Tesi di laurea specialistica
International Law faces New Technologies: Use and Storage of Human Tissues for Research.
Corso di studi
POLITICHE E RELAZIONI INTERNAZIONALI
relatore Di Filippo, Marcello
- scientific research
- human tissues
- human rights
Data inizio appello
Data di rilascio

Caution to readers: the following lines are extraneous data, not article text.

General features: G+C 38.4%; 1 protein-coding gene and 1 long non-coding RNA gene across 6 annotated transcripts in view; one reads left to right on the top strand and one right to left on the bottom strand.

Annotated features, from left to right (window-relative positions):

Norms on biomedicine can be found at the international level, the European level and the national level. The most of them are international and in particular they are conventional in nature. All main important treaties are negotiated in the framework of the Council of Europe, a regional International Organisation whose main aim is the protection of human rights in the Europe. They tend to find out general principles for a balance between the conflicting interests of scientific research and human rights. The Oviedo Convention on Human Rights and Biomedicine, of 4th April 1997 and its additional protocols are the main treaties in this regard. To search for a balance between the conflicting interests of research and scientific progress on the one hand and the protection of the human being on the other hand, the aforementioned treaties stated the primacy of the latter.<br>The scientific research is promoted and permitted insofar as it respects human dignity and is aimed to realise the welfare of the human beings. In the light of these declared aims, the treaties have to be interpreted.<br>At the European level, there is no specific legally binding document on the use of human tissues for research. Some principles can be inferred from other legal materials. For instance a directive not regulating in absolute terms the issue of the use of the human tissues and cells, regards a specific use of them, i.e. the donation aimed to transplantation. The Directive 2004/23/EC of the European Parliament and of the Council of 31 March 2004 on setting standards of quality and safety for the donation, procurement, testing, processing, preservation, storage and distribution of human tissues and cells. This directive, in the absence of other specific legal instruments on the topic, can be useful in order to infer general principles related to the use of human tissues and cells. <br>At the domestic level, the national legislations of the European States mostly conform to the principles stated in the mentioned European Directive. <br>The field of biomedicine often involves choices on ethics, in so far as it affects important human values. So the main bioethical guidelines issued by the national and international Authorities and related to the specific field of the use of human tissues for research are relevant too. <br>In the light of the aforementioned legal frameworks, issues such as those related to the legal nature of the human tissues, their use for research, the need for a consent by the interested person, their storage in biobanks are investigated. <br>First of all, the legal nature of the human tissues is examined. It is pointed out that, according to the existing legal framework, the human tissues and cells can be generally described as elements from the human body, as organs are. Anyway they cannot be considered simply as “goods”, i.e. like those “things” that, under civil law, can circulate in the market and be object of patrimonial rights. In fact they contain data, whose amount grows in step with the scientific progress and the capacity to individuate and extract them. They are sensitive data, as they concern the health of the individual or his/her genetic features. So they become something more complex and in principle the material dimension of the elements from the body and their informational dimension cannot be separated, apart from exception cases. <br>The human tissues can be used for several aims, such as for therapeutic, diagnostic or research purposes. <br>So, the following problem taken into account is whether one can dispose of them and, if so, who. Taking into consideration the described nature of the human tissues as goods incorporating sensitive data, it descends that the person from whose body they come from always keeps a relationship with them, so that is the natural titular of the power to dispose of them. Anyway their disposal is always subordinated to the deployment of a procedure, that requires preventive appropriate information and consent and one can never dispose of them for a financial gain.<br>As for the issue of consent, the Oviedo Convention at its Article 16 provides that Article 5, which states that “an intervention in the health field may only be carried out after the person concerned has given free and informed consent to it”, after being given all the related appropriate information, applies also to the case of research in the field of biology and medicine. Then the issue of consent is deeply analyzed, taking into account both the opting in and opting out systems.<br>The informational dimension of the human tissues is very relevant too as the related data protection issue. So the international treaties as well as the EU and municipal norms relating to it are object of analysis with special regard to the field of biomedicine. In fact there is the need to avoid that tissue donors are affected by a lack of safeguards for privacy and data protection, as regards as the data relating to health.<br>As far as the storage of human tissues for research is concerned, an appropriate regulation is lacking at both international and European level. <br>At the time being, a considerable amount of tissue specimens is stored in the Archives of the Units of Pathology. The Archives collect human tissues originally taken for diagnostic purposes, which can be useful to the patient for further diagnostic or therapeutic purposes.<br>The biobank is something more complex than an archive, as the tissues stored in it are not just stored but can also be used, under certain conditions, in order to get some added value from them. The biobanks contain tissues that the researchers can be allowed to use for the common good. So the difference between biobanks and other kinds of collections of biological materials, such as the archives of the pathological units, is analyzed and a proposal for a future regulation is suggested. <br>Finally the issue is examined taking into account the relevant related bioethical guidelines.<br><br>